The Wolverine

August 2021

The Wolverine: Covering University of Michigan Football and Sports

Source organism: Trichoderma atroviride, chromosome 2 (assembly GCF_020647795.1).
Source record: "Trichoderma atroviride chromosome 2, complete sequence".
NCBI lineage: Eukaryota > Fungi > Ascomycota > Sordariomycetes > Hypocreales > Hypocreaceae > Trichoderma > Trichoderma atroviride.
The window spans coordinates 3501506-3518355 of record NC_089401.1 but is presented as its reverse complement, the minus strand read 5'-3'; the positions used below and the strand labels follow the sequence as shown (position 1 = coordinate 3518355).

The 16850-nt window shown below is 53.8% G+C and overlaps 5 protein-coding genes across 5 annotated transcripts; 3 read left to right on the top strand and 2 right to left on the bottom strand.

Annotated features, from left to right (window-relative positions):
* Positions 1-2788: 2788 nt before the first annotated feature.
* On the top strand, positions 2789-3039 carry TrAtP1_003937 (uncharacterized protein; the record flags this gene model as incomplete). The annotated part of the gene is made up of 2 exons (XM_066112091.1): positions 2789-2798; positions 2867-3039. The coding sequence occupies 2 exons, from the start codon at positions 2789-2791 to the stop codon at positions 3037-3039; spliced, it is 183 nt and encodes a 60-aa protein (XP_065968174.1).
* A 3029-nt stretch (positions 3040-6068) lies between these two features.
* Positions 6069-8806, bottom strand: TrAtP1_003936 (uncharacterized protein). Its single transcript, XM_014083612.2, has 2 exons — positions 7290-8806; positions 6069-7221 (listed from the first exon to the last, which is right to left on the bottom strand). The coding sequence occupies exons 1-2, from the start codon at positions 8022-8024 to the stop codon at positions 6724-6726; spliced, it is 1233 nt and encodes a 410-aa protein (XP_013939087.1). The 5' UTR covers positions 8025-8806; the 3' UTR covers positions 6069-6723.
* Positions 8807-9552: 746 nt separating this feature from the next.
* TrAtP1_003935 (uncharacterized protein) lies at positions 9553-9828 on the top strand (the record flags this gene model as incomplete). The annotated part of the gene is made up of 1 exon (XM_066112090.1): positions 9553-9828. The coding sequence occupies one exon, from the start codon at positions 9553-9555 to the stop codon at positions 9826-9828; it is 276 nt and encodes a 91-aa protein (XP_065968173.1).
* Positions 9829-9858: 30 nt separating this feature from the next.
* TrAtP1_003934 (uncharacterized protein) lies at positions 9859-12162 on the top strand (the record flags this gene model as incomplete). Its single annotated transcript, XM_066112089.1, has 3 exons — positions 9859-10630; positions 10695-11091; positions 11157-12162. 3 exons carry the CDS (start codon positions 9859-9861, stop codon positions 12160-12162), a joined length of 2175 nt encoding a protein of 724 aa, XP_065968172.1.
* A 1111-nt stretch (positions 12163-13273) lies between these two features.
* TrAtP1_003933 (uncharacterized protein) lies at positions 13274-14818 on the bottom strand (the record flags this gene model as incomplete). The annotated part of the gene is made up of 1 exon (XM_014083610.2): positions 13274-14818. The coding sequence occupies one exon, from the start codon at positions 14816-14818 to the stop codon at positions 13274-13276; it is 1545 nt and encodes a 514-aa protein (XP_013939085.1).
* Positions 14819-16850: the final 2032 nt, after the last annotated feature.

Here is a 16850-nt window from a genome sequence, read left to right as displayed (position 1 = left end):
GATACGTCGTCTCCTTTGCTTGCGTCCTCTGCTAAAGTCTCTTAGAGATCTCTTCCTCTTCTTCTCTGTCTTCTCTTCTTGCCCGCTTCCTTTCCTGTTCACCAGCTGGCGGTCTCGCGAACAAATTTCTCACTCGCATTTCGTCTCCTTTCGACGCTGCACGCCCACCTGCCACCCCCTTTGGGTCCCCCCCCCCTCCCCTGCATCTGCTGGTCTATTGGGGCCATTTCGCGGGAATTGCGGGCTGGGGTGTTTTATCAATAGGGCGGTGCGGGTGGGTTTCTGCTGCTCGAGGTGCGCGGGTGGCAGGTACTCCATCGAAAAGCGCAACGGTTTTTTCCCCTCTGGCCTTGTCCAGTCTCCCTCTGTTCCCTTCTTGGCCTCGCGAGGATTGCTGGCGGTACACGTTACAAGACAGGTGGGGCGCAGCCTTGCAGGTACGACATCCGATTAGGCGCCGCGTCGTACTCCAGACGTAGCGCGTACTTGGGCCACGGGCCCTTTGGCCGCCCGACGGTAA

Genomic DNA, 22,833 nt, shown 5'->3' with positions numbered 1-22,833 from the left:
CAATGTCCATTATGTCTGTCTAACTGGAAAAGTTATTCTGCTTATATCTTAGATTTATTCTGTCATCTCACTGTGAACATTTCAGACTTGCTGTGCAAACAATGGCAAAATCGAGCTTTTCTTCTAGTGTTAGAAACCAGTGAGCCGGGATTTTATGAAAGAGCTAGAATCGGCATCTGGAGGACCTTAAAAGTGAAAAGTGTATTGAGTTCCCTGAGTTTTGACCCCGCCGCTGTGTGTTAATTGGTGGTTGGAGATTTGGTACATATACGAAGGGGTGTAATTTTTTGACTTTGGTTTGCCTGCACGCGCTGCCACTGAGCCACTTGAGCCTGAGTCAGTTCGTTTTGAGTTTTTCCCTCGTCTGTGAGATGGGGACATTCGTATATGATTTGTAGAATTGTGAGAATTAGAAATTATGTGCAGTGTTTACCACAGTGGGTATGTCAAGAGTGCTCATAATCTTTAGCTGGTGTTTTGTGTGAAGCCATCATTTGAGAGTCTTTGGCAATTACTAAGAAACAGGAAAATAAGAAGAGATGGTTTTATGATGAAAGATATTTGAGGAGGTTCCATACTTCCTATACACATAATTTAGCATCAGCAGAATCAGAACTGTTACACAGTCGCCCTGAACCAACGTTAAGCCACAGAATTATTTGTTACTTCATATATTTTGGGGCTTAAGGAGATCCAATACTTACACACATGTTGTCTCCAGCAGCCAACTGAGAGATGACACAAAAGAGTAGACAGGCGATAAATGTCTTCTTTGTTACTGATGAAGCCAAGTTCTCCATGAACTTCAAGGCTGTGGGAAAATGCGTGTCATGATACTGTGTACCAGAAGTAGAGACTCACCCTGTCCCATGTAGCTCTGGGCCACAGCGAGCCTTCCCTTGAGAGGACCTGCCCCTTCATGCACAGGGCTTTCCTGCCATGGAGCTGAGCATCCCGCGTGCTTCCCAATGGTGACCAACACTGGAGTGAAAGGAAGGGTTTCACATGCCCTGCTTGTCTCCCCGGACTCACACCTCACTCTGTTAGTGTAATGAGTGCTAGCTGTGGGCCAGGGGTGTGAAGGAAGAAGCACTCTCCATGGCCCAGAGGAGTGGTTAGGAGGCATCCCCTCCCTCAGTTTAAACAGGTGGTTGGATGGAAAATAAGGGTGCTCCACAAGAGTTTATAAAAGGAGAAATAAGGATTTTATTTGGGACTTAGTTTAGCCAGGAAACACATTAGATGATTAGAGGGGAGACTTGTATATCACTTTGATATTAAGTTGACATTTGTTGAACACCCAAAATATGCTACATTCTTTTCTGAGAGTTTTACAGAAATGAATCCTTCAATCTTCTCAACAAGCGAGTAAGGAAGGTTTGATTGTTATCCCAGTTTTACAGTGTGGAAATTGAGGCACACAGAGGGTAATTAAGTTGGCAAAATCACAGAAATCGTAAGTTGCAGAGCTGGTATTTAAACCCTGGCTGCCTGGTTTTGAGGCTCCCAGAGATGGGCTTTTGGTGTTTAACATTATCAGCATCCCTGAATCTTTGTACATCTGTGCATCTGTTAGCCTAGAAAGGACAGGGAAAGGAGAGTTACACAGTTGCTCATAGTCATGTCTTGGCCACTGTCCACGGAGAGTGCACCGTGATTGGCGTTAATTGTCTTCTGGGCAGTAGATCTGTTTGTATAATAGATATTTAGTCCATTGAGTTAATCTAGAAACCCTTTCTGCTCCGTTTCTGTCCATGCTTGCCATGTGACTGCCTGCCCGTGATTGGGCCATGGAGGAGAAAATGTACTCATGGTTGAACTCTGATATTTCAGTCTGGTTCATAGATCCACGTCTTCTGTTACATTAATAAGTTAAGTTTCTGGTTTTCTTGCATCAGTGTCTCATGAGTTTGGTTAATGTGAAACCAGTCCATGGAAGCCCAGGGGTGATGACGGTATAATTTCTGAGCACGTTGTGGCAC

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8 THE WOLVERINE AUGUST 2021 M oney talks in big-time college athletics. It al- ways has. Only now, it's not whispering in dark alleys. It's screaming from the rooftops in every elite foot- ball town in America — and among plenty of hope-filled non-elites as well. Recently approved NIL leg- islation — involving the name, image and likeness of college athletes — stands as perhaps the biggest game-changer in college football since the insti- tution of the forward pass. Alabama head coach Nick Saban recently said his quar- terback will be in line to make a million dollars off NIL deals. High-profile athletes across the country are cashing in as well. The question for Michigan? How fervently, and effectively, does it play the game? The law opens the door to legally leveling the playing field in ways U-M re- fused to do by illicit means over the past half-century and beyond. Now, it's a whole new ball game. Will the Wolverines kick the door in, or peek inside and just feel around with one Nike-cleated or sneakered foot? If you think it's been one world in college athletes over the past sev- eral decades, you're beyond naïve. The biggest winners have generally represented the biggest recruiting cheaters — period. Call that a lie, an excuse, an exag- geration. Call it whatever you want. Then talk to somebody that knows and get educated. The saying is common in SEC country: "If you ain't cheatin', you ain't tryin'." Trying really hard has paid off, in big ways, for the usual suspects in the College Football Playoff. Envelopes of cash. Unbelievable car deals via all-too-willing local supporters. Poker chips given to re- cruits that feature no intrinsic value on the surface, but that the casino in town is ready to accept and pay for on delivery. Free tattoos that don't even scratch the surface of all the bounty delivered before the ink even dries. See, Michigan has been battling more than great schemes and pow- erful football organizations in its quest to claw its way to the top of the Big Ten and into the playoff. Has it done its part to be one of those relatively clean programs that occasionally breaks through? Clearly, no. The missteps and failed attempts to scramble back in the post-Lloyd Carr era have been painstakingly and excruciatingly documented. But again, anyone insisting that everyone follows the "If you cheat, you've already lost" dictum also believes Santa makes the rounds in one night and that Al Capone (or his ink-stained, modern-day reincarna- tion) was just a misunderstood busi- nessman/football coach. Enter the NIL. Enter the opportu- nity to execute legally what others have done behind the curtain for decades. Does Michigan play ball, or fumble? One insider on — informed and legit to the point that a quarter-century ago, palace guards at Schembechler Hall were demanding to know his identity — stands concerned. The money is there, he insists. The cash support for Michigan athletics is ready to be unleashed. The worry centers on Michi- gan perhaps allowing strict compliance concerns (and those are evolving) to trump getting student-athletes in position to receive funds. The cheaters are already off and running, our insider notes, "clinging to their advantage for now." Whether Michigan answers, and forcefully wipes out that advantage, will determine the Wolverines' fate in high-profile sports in the years to come. Understand, all this comes with some reservations of our own. This is the wild west, and will likely produce glar- ing abuses across the country. We don't suggest for a mo- ment that Michigan compro- mise the recruiting integrity it has maintained for so long. At the same time, Michigan can now take on the cheats — and do it without shame. There's no question director of athletics Warde Manuel is wrestling with this one, and perhaps hear- ing from reticent superiors. Jim Harbaugh won't talk about this particular aspect of NIL, but there's no doubt he and Juwan Howard are scrutinizing every aspect of it. "In some ways, the soul of the old things really still stands true," Har- baugh insisted at Big Ten Media Days in Indianapolis. "You're a college ath- lete. Get the best grades, win the most awards, excel at sports and there will be really good consequences." What he didn't say, and won't, is that if you really excel at sports, there's a decent chance you've been well compensated prior to NIL. With it, there could be outstanding consequences, both for the athletes that pull on maize and blue and for their results in those sports enjoying the biggest stage. ❏ WOLVERINE WATCH   JOHN BORTON A Pass Michigan Can't Afford To Drop Some of the highest-profile Michigan athletes, such as sopho- more safety Daxton Hill, stand to cash in on the NCAA allowing athletes to profit from their name, image and likeness (NIL). PHOTO BY LON HORWEDEL Editor John Borton has been with The Wolverine since 1991. Contact him at and follow him on Twitter @JB_Wolverine.

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